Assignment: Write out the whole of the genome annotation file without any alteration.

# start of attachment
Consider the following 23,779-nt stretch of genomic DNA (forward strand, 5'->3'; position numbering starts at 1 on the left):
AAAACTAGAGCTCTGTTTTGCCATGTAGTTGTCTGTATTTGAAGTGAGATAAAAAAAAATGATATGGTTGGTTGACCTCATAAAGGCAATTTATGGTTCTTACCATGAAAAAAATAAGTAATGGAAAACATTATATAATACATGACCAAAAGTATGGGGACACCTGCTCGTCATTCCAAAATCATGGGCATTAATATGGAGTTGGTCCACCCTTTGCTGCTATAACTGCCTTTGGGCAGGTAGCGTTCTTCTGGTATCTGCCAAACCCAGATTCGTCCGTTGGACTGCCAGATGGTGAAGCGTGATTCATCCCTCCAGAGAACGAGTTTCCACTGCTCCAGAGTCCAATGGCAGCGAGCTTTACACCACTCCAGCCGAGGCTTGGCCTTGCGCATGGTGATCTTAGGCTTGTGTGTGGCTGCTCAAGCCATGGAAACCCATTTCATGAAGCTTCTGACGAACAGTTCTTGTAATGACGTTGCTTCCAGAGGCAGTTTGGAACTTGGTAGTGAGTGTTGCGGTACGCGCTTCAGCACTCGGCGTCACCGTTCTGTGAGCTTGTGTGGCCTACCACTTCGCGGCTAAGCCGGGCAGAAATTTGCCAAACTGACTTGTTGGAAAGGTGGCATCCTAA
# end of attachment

Consider the following 23,779-nt stretch of genomic DNA (forward strand, 5'->3'; position numbering starts at 1 on the left):
AAAACTAGAGCTCTGTTTTGCCATGTAGTTGTCTGTATTTGAAGTGAGATAAAAAAAAATGATATGGTTGGTTGACCTCATAAAGGCAATTTATGGTTCTTACCATGAAAAAAATAAGTAATGGAAAACATTATATAATACATGACCAAAAGTATGGGGACACCTGCTCGTCATTCCAAAATCATGGGCATTAATATGGAGTTGGTCCACCCTTTGCTGCTATAACTGCCTTTGGGCAGGTAGCGTTCTTCTGGTATCTGCCAAACCCAGATTCGTCCGTTGGACTGCCAGATGGTGAAGCGTGATTCATCCCTCCAGAGAACGAGTTTCCACTGCTCCAGAGTCCAATGGCAGCGAGCTTTACACCACTCCAGCCGAGGCTTGGCCTTGCGCATGGTGATCTTAGGCTTGTGTGTGGCTGCTCAAGCCATGGAAACCCATTTCATGAAGCTTCTGACGAACAGTTCTTGTAATGACGTTGCTTCCAGAGGCAGTTTGGAACTTGGTAGTGAGTGTTGCGGTACGCGCTTCAGCACTCGGCGTCACCGTTCTGTGAGCTTGTGTGGCCTACCACTTCGCGGCTAAGCCGGGCAGAAATTTGCCAAACTGACTTGTTGGAAAGGTGGCATCCTAA